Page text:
GLAMOUR GETS YOU A NOMINATION: As usual, the Golden Globe nominations are a mixture of the obvious--The Fighter, Black Swan, and Social Network racking up big nods on the movie side, Glee, Mad Men, and Temple Grandin on the TV side--and the surprising, some pleasant (Walking Dead for Best TV Drama, Elisabeth Moss for lead (not supporting!) actress in a TV Drama, Emma Stone for Best Actress (Comedy)), and others completely inexplicable (Burlesque and Red for Best Picture (Comedy/Musical), The Tourist with 3 major nods, Piper Perabo for Best Actress (TV Drama), Jennifer Love Hewitt for Best Actress (TV Movie), Scott Caan for Best Supporting Actor (TV)). Doesn't look like it changes the picture that much from an Oscar perspective--no surprises on the drama side, though Blue Valentine may have picked up a little heat from this--and the bizarre comedy/musical nominations aren't likely to give us any change (Kids Are All Right has cinched a nod for Best Picture, and the others are non-factors).
STOP ME IF YOU'VE HEARD THIS ONE BEFORE:  Multiple sources are reporting that Cliff Lee will sign with the Philadelphia Phillies -- I'm hearing 5y/$100M.

Yes: a rotation of Halladay-Lee-Oswalt-Hamels-Blanton.  Wow.

Monday, December 13, 2010

STILL AIN'T GOT NO BAND: Guest Sing-Off analysis from our good friend and frequent commenter Marsha:
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First off, thanks to the ALOTT5MA crew for letting me do this. Given that we have a professional a cappella staffer (and lots of educated acappellaheads) among our commenters, I’m nervous to do this, but happy nonetheless.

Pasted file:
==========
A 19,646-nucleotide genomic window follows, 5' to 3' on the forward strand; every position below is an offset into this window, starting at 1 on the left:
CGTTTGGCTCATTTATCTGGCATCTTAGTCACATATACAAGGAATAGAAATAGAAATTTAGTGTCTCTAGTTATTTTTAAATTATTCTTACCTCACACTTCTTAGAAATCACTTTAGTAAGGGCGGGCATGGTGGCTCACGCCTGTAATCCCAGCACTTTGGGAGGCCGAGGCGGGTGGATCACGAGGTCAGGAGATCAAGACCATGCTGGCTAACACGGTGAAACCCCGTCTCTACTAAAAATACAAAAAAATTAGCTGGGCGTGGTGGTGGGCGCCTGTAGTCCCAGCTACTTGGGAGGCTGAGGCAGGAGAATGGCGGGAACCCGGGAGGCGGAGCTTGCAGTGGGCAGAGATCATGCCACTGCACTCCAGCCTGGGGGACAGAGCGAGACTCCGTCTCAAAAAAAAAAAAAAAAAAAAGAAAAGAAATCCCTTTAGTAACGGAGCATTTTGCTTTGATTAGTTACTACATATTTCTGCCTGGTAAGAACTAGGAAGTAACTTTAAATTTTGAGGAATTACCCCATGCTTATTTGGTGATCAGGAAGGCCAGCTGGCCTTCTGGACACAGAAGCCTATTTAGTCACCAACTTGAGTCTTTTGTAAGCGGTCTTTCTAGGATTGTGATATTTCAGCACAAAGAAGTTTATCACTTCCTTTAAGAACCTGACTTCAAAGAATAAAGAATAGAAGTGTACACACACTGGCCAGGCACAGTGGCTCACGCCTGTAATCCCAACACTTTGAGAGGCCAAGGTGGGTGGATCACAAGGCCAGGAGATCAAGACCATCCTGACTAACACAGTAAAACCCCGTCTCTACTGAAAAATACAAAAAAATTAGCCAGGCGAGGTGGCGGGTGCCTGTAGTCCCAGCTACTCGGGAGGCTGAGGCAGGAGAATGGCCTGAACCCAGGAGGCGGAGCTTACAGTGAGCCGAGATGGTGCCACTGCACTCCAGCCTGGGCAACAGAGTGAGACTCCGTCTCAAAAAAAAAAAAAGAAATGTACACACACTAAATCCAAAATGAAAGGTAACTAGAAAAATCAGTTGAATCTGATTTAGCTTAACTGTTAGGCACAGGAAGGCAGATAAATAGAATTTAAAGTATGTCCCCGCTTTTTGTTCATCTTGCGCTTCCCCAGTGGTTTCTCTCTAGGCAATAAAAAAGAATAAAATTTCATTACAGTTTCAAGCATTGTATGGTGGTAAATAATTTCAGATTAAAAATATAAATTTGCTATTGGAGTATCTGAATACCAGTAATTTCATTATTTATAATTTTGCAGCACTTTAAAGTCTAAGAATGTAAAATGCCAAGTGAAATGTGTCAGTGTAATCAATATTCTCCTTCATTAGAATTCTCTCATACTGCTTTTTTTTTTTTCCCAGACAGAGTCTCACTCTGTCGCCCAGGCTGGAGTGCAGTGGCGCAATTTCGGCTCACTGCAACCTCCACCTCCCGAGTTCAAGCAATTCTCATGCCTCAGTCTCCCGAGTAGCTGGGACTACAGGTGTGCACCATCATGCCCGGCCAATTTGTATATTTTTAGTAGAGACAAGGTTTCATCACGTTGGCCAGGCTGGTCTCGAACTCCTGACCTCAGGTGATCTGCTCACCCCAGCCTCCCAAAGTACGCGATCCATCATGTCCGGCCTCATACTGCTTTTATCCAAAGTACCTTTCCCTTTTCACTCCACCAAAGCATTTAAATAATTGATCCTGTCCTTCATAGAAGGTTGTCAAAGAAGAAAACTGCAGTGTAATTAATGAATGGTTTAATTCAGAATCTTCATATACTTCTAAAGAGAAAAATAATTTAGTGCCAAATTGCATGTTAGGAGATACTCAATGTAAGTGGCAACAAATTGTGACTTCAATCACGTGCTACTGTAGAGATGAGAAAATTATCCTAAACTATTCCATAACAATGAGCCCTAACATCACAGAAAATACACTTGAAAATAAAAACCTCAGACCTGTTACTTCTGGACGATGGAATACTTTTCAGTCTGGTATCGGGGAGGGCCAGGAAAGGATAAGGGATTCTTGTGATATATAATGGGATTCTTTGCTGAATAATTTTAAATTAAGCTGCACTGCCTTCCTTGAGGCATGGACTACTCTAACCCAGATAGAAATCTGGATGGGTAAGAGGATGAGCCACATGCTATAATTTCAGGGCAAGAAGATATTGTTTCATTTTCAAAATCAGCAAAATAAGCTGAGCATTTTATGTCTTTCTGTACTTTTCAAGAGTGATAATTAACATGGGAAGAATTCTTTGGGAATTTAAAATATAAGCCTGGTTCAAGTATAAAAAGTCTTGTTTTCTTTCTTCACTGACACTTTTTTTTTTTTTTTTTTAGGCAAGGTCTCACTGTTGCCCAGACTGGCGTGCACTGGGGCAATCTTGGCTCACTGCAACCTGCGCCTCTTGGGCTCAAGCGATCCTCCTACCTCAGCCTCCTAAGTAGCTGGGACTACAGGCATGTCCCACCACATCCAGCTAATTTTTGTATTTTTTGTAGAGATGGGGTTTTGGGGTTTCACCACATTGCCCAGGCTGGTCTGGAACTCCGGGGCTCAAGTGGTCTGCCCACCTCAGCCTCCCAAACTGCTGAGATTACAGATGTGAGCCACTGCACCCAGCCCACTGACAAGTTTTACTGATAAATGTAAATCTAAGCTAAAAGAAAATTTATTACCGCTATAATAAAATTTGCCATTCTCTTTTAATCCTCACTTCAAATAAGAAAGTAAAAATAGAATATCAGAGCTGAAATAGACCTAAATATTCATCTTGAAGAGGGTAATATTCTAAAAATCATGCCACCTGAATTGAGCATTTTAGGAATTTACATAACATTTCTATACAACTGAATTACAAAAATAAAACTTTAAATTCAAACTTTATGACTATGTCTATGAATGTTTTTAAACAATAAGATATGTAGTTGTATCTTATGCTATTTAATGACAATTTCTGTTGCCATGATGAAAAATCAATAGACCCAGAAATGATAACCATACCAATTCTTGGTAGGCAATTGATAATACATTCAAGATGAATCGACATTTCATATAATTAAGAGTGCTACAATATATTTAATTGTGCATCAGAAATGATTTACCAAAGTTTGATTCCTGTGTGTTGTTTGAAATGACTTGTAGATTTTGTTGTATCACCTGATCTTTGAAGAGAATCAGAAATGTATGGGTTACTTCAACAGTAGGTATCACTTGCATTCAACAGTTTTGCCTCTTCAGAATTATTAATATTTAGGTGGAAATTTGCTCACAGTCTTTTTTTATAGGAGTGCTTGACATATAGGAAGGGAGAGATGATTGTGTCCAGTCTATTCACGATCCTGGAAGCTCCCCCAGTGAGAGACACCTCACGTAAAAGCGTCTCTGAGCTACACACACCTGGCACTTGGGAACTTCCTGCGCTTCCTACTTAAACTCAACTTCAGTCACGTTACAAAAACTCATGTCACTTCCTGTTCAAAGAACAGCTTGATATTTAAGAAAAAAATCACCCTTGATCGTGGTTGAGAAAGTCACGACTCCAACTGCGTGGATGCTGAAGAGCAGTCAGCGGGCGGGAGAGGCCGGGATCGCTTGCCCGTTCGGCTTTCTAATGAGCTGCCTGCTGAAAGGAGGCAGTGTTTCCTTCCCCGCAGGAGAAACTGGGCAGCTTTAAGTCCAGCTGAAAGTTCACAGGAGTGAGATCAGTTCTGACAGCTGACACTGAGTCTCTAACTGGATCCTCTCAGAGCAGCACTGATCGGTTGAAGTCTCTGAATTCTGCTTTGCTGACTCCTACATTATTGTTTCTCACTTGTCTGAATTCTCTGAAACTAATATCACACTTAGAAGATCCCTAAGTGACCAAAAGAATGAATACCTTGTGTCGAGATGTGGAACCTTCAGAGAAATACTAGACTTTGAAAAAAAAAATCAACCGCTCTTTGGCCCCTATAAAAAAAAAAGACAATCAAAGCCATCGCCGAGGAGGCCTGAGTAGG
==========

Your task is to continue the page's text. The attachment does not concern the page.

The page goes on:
Getting a few important bits out of the way:
1. Thank goodness for improved sound quality this year. It really shows in the big group numbers, where everyone is mic’d correctly and you can hear the soloists AND the blend.
2. Thank goodness for the end of brackets. Though it didn’t really change the outcomes I would have chosen this year, it has the potential to do so, and I find that annoying.
3. Shut up, Nicole.
NAH, THEY WASN'T SETUPS. THEY WAS GOOD FIGHTERS, BUT THEY WASN'T KILLERS LIKE THIS GUY: Much-beloved Philly Quizzo host Johnny Goodtimes argues that given all the early career losses and the the superiority of his contemporaries, Rocky Balboa doesn't deserve induction into the Boxing Hall of Fame.
HE MADE A BOO BOO:   The Yogi Bear ending they didn't want you to see.   The WSJ has the story of the 25-year-old RISD grad who spent months putting it together.

Me? I'm pulling for the Se7en ending -- or, as Fienberg put it, What's in the pic-a-nic basket? What's in the baaaaaaasket? What's in the basket?  Of course, if Yogi knew the secret of The Prestige it would explain his resilience...
MY DAUGHTERS DO NOT LIKE FOOTBALL:  Indeed, to ask them to surrender two minutes on a Sunday afternoon so that Dad can catch an update via NFL Red Zone constitutes one of the bigger asks I can make of them.  "Do we have to?  This is boring," is Lucy's typical response.  But offer them a glimpse of football in the snow, and you'd have thought I had unearthed some special Yo Gabba Gabba! with Luke Skywalker as the Dancey Dance guest.  (Lucy's not old enough yet to realize Han > Luke.)

But kids get the Playing In The Snow Is Awesome.  Look: it sucks for the fans at the stadium -- winning or losing.  On tv, however?  I am a bit more geeked out for Super Bowl: Meadowlands after yesterday's Patriots-Bears game.

P.S.  So why are the Patriots so good in the snow, year after year?
P.P.S.  DeSean didn't deserve that penalty.  He hadn't scored yet.
P.P.P.S.  No, I can't stop watching the Metrodome roof collapse video.

Sunday, December 12, 2010

TO DREAM THE IMPOSSIBLE DREAM: So maybe I'm overrating the value of a classical education, but was the puzzle clue on tonight's finale of The Amazing Race that hard?